III
PROCEEDINGS



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III PROCEEDINGS

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Opening Remarks Bill Spencer Chairman Emeritus, International SEMATECH On behalf of the National Academies Dr. Spencer expressed appreciation for the effort that many participants had made to come “from the four corners of the world,” especially those from Taiwan, Japan, and Europe. He described the assembly as “a particularly distinguished set of panels even for the National Academies of Sciences and Engineering.” Dr. Spencer said that the economic regions represented at the symposium— the United States, Europe, Japan, and Taiwan—represented over 90 percent of semiconductor manufacturing and sales worldwide. He suggested that these regions had moved into leadership positions because they had adopted the kinds of programs that the symposium would explore. Dr. Spencer said that two weeks earlier the National Academies had held a related seminar on the New Economy and the impact of technology on it. He defined the New Economy in the United States as “the spectacular growth that we have had since 1995, which economists have not been able to explain by looking at the usual economic indicators.” He said that additional growth of GDP amounted to 0.5 to 1 percent per year. Dr. Spencer further noted that a group of approximately 30 leading U.S. economists and technologists were uncertain of the existence of a new economy.1 Nevertheless, the group unanimously agreed that the gains in productivity in computers, communications, and software were due principally to growth in productivity in the semiconductor industry.2 1   For one perspective on growth and the existence of a New Economy see Paul Krugman, “How Fast Can the U.S. Economy Grow?” Harvard Business Review, July 1997. 2   Researchers in the field of economics have classified semiconductors as a general-purpose technology (GPT). Historical periods of great progress and growth have been attributed to the pervasive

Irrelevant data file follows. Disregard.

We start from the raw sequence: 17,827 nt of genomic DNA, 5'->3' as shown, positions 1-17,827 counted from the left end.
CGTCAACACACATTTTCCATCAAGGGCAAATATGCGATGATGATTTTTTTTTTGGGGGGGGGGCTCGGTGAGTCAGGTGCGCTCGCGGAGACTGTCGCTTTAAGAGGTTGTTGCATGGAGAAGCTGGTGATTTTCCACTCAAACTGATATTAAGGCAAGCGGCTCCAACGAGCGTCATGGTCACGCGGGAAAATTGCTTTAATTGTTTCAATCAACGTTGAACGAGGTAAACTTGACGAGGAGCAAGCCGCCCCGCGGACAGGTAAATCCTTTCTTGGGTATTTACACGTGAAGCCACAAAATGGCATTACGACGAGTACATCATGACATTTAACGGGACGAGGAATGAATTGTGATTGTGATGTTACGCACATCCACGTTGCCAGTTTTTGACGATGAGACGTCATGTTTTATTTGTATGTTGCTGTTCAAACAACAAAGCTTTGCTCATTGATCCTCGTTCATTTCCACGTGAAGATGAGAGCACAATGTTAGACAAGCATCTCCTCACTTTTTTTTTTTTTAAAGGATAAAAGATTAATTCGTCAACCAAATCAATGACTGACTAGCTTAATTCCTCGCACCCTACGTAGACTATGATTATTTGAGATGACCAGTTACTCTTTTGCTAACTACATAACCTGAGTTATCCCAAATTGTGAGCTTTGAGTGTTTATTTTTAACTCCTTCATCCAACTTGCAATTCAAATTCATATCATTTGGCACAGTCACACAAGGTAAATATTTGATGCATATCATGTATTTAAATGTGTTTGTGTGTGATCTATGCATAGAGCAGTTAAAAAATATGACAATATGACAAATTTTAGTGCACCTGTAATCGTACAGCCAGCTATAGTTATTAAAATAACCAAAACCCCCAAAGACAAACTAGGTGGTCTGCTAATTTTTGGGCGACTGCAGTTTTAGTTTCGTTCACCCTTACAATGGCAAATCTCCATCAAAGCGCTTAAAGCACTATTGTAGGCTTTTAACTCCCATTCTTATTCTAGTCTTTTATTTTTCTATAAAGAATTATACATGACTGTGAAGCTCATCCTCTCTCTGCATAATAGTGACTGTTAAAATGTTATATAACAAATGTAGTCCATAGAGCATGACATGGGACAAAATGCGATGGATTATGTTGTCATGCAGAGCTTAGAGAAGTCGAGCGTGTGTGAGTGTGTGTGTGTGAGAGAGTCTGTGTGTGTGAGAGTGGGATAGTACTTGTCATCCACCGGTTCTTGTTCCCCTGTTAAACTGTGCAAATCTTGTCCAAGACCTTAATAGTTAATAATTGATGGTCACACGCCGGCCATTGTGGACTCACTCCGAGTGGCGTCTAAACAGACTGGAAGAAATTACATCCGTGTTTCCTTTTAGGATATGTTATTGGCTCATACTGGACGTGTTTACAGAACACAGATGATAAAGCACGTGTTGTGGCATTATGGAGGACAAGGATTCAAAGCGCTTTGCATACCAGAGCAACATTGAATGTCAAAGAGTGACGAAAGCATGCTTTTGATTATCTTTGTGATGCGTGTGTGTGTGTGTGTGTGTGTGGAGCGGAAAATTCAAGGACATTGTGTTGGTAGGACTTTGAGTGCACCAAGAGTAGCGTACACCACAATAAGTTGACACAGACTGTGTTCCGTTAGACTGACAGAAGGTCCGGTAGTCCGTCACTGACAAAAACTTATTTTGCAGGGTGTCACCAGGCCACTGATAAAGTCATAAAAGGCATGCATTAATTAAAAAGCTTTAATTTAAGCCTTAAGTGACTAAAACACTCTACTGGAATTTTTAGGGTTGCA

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Dr. Spencer said that it was widely recognized that the semiconductor industry had contributed not only to spectacular growth in that industry but also to economic growth in general. He expressed hope that the lessons shared during the symposium would help that industry maintain high growth and productivity over the decades to come, and then said that he thought the outlook was very good. He then introduced Clark McFadden as chair of the first session.     ness of such technologies. For an excellent discussion and treatment of this topic, which also touches on the semiconductor as a GPT, see Timothy F. Bresnahan and M. Trajtenberg, “General-Purpose Technologies: ‘Engines of Growth’?” Journal of Econometrics, January 1995 pp. 83-108.